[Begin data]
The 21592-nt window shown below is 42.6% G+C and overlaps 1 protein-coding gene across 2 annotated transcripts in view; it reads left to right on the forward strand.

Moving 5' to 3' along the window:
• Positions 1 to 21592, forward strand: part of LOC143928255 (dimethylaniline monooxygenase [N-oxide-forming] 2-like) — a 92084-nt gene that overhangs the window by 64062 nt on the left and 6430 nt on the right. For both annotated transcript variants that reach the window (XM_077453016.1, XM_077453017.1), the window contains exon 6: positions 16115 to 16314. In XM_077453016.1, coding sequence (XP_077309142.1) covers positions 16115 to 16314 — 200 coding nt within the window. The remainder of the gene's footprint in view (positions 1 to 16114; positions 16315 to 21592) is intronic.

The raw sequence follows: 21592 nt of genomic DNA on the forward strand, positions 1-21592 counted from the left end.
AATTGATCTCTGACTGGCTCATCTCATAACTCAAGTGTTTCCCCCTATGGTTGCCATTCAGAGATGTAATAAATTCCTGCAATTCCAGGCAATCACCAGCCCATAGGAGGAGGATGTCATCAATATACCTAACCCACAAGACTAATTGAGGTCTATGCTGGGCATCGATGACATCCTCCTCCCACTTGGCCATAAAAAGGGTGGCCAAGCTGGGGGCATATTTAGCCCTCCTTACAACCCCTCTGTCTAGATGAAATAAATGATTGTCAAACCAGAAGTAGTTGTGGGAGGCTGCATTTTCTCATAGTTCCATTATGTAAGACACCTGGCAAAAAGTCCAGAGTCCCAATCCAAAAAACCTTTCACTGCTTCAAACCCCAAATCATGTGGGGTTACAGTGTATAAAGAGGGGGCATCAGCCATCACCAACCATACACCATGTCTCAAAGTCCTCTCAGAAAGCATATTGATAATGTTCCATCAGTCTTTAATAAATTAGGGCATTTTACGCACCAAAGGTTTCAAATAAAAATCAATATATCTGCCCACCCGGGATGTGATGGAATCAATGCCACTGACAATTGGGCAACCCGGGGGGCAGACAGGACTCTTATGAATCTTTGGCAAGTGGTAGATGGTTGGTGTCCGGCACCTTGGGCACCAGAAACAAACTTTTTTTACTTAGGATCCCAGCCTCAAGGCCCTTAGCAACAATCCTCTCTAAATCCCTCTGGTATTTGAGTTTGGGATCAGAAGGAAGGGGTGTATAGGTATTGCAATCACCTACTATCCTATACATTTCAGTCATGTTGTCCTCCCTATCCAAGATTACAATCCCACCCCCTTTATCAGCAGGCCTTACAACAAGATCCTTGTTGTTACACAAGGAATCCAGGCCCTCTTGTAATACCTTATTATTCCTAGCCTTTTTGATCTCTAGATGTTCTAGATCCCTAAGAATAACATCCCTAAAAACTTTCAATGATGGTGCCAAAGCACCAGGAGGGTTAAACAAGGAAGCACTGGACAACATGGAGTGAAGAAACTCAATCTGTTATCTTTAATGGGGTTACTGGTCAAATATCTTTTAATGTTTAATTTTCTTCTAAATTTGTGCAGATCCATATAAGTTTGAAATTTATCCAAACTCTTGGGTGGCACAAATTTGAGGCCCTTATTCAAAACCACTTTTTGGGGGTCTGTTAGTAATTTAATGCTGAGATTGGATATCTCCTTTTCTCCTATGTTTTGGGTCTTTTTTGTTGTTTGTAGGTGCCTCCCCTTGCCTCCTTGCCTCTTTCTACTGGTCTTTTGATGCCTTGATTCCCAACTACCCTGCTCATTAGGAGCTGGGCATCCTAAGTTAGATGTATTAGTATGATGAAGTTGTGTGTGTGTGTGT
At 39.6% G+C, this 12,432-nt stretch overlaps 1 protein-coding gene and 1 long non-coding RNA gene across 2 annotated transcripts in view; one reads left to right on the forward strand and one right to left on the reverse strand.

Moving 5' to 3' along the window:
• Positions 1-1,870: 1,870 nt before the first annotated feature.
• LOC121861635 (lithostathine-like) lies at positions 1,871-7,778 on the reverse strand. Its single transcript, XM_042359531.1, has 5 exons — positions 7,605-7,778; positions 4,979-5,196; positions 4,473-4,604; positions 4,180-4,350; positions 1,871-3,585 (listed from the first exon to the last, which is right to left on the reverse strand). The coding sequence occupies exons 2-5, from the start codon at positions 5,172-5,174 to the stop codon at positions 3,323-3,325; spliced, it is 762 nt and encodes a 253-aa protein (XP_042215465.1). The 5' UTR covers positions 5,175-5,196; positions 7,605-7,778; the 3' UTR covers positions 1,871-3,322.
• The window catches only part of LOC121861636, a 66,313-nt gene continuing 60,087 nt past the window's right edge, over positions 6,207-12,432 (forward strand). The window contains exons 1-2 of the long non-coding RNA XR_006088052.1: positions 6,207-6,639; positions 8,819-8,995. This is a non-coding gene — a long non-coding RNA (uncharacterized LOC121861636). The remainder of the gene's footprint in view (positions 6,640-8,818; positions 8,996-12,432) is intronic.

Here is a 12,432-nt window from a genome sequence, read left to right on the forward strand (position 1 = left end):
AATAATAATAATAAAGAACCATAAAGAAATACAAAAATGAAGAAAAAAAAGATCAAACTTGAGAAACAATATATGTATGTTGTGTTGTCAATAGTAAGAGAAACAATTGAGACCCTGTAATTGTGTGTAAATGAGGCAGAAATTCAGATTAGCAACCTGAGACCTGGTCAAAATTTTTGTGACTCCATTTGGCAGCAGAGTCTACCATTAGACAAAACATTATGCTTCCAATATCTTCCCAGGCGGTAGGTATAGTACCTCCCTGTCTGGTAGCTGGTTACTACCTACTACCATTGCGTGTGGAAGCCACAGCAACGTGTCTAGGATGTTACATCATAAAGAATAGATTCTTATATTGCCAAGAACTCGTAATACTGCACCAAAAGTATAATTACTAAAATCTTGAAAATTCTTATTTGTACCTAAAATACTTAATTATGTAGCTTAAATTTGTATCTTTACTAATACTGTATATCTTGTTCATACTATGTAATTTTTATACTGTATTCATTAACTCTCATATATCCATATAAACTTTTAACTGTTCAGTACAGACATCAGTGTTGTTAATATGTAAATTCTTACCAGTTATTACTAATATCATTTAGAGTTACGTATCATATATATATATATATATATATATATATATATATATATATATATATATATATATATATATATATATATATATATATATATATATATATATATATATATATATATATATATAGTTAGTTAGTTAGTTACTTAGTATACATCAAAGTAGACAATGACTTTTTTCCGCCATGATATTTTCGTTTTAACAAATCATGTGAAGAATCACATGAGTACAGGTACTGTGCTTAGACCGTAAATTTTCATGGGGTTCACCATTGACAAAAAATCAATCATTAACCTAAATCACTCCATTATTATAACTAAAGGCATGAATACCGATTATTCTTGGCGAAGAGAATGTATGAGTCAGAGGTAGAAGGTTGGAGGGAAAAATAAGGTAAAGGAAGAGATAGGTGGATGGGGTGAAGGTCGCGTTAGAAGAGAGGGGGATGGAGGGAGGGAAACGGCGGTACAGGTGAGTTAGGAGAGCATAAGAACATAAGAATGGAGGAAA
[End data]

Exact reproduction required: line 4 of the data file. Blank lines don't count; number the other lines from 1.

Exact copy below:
The raw sequence follows: 21592 nt of genomic DNA on the forward strand, positions 1-21592 counted from the left end.